Breast cancer survivor says life is worth it
For American Cancer Society
Kathy Harris, 70, has been facing down cancer for 30 years. She’s survived breast cancer once and lung cancer three times.
“I’ve gone through all the emotions. I’ve sat and I’ve cried. I’ve hated,” said Harris. “But when you’re done crying you need to pick yourself up and you need to move forward. Every day I put my feet on the ground is a good day.”
Harris was not yet 40 years old, a mother of 4, when she found a lump in her breast. A mammogram showed calcification, but nothing that seemed to be of immediate concern. Her doctor said to come back for another mammogram in 6 months.
By then, the lump was bigger and had begun hurting. Harris’ doctor sent her to a breast surgeon who performed a biopsy in the operating room and diagnosed cancer. “I started crying hysterically,” said Harris. “My youngest child was only 7. I thought I was going to die.” She was so upset she left without her purse and her husband had to bring her back to the hospital to get it.
Later, in the doctor’s office, Harris was faced with the decision to have breast conserving surgery (also called lumpectomy) or mastectomy, which removes the entire breast. She decided to have a mastectomy. “It was the hardest thing for me to go through,” said Harris. “I spent 2 weeks in the hospital depressed and crying until my doctor said to me, ‘You can do 1 of 2 things. You can sit here and cry and moan or you can take back your life and be strong and positive.’ I took his advice and I became stronger. I became positive.”
Nineteen years later, mammogram results came back abnormal in Harris’ other breast. After repeated mammograms and more abnormal results, Harris had had enough of worrying. In 2003, she underwent a second mastectomy. This time she stayed in the hospital for only 1 night, and describes her recovery at home as difficult. But what she remembers best is the support she received from family and friends.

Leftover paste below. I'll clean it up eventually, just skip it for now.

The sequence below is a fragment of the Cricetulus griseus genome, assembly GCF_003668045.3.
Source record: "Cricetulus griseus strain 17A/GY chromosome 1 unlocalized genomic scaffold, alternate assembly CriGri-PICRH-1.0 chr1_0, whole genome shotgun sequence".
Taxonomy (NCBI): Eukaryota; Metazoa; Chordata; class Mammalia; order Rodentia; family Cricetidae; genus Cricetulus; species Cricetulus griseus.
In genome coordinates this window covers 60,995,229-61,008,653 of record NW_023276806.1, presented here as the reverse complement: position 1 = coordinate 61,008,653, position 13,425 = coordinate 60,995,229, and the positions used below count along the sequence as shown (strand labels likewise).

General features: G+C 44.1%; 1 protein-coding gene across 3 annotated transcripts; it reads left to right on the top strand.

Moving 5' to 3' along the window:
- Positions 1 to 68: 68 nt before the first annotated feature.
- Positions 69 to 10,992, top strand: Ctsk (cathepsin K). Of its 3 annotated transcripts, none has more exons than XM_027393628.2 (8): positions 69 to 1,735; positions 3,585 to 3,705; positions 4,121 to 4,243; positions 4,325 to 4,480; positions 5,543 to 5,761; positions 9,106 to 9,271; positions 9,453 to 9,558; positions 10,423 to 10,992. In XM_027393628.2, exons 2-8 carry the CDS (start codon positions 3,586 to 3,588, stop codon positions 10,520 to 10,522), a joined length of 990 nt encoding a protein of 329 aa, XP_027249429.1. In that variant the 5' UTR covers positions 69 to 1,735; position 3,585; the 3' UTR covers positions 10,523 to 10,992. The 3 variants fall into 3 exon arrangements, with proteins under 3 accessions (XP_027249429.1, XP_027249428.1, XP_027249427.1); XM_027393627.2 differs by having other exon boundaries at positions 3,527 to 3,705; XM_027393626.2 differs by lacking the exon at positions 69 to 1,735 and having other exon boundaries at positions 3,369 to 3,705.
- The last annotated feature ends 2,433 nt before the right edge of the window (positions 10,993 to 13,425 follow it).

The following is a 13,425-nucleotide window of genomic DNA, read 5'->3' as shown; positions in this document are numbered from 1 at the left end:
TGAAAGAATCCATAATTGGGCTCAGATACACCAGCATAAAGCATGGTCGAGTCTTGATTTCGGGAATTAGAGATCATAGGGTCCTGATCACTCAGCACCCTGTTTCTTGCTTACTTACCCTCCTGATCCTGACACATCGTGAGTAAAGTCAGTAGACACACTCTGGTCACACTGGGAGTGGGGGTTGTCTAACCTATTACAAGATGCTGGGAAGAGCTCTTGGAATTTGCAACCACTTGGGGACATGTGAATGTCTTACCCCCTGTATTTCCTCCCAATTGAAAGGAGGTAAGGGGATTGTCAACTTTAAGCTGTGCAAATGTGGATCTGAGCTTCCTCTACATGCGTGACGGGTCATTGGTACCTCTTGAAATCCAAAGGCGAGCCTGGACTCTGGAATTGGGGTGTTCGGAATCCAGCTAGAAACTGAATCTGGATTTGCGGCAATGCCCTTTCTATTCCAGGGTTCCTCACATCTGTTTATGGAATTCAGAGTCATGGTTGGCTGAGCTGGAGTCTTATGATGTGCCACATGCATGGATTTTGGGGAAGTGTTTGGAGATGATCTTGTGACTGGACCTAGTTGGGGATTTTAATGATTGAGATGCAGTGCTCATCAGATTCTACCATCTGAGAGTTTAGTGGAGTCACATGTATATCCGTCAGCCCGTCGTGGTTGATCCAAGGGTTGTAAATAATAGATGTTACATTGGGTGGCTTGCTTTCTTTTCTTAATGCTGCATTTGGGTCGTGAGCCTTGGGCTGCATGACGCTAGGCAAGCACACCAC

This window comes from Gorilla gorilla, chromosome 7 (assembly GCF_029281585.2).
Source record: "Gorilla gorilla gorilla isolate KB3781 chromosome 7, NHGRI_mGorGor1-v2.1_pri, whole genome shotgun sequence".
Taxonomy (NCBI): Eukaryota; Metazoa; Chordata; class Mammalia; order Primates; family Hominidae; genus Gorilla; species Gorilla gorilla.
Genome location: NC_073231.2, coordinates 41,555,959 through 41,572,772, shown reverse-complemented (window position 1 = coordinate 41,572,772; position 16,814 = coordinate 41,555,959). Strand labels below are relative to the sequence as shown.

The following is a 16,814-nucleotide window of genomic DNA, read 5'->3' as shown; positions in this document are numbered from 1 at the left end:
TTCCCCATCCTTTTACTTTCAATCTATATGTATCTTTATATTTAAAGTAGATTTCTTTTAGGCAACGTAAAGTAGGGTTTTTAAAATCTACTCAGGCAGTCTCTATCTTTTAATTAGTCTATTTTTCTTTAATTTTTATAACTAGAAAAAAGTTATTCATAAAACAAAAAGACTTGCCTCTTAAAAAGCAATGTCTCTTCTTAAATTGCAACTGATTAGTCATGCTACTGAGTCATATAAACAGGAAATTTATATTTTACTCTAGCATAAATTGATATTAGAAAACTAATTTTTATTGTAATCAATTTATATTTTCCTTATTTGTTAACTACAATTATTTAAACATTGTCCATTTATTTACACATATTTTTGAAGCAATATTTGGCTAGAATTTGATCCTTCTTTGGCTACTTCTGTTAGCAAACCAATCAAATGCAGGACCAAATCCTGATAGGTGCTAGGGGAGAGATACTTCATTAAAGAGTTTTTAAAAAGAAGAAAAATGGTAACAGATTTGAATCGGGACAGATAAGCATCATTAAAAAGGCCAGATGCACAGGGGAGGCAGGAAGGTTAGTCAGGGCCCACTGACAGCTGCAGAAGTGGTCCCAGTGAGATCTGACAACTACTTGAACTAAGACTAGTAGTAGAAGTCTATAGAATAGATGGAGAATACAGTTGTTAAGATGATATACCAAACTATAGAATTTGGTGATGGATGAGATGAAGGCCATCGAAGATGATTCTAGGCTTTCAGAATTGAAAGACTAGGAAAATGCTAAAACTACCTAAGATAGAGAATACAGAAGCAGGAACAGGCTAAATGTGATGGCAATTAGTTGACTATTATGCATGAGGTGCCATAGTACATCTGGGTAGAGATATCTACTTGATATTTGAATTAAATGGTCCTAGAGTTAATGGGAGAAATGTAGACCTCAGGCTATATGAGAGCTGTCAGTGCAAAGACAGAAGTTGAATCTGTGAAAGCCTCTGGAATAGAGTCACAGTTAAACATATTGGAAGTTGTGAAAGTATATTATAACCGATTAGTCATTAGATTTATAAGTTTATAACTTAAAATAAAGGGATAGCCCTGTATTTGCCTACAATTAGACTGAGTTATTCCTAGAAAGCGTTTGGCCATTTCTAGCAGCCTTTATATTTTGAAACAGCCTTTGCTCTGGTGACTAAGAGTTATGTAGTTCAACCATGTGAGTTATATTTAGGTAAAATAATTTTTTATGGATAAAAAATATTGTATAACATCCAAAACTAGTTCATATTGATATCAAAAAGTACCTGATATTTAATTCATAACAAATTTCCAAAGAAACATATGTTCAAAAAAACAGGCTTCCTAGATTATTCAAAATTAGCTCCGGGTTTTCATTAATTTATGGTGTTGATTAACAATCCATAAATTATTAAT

“I used to worry my husband wouldn’t want me anymore,” said Harris. “But he says that it’s just a body part, and what matters is that I’m here. He’s the best loving man.”
By the time Harris had her second mastectomy, she had already survived lung cancer twice. She’d been sent for an x-ray after a heart test in 1996 and doctors discovered a tumor in her left lung. She had surgery that removed half the lung and was given a nicotine patch to help her stop smoking. But Harris feared exposing herself to any more chemicals from tobacco. She quit cold turkey instead.
A year later during follow-up testing, Harris’ doctor found a spot on her right lung and removed part of that lung. She continued to go for checkups every 6 months for 15 years. After each test, she waited several days for the results.
“The waiting was horrible,” said Harris. “Each time I’d sit and cry and worry. I’d get really tensed up and irritable. My family knows and sticks by me. Then my doctor would call me and say, ‘Kathy, everything is OK. No worries. See you in 6 months.’”
But one day in 2011, Harris’ doctor told her the cancer had come back. She underwent several weeks of tests and an operation to find out that the tumor could not be removed through surgery. She would need treatments of daily radiation and very strong chemotherapy drugs.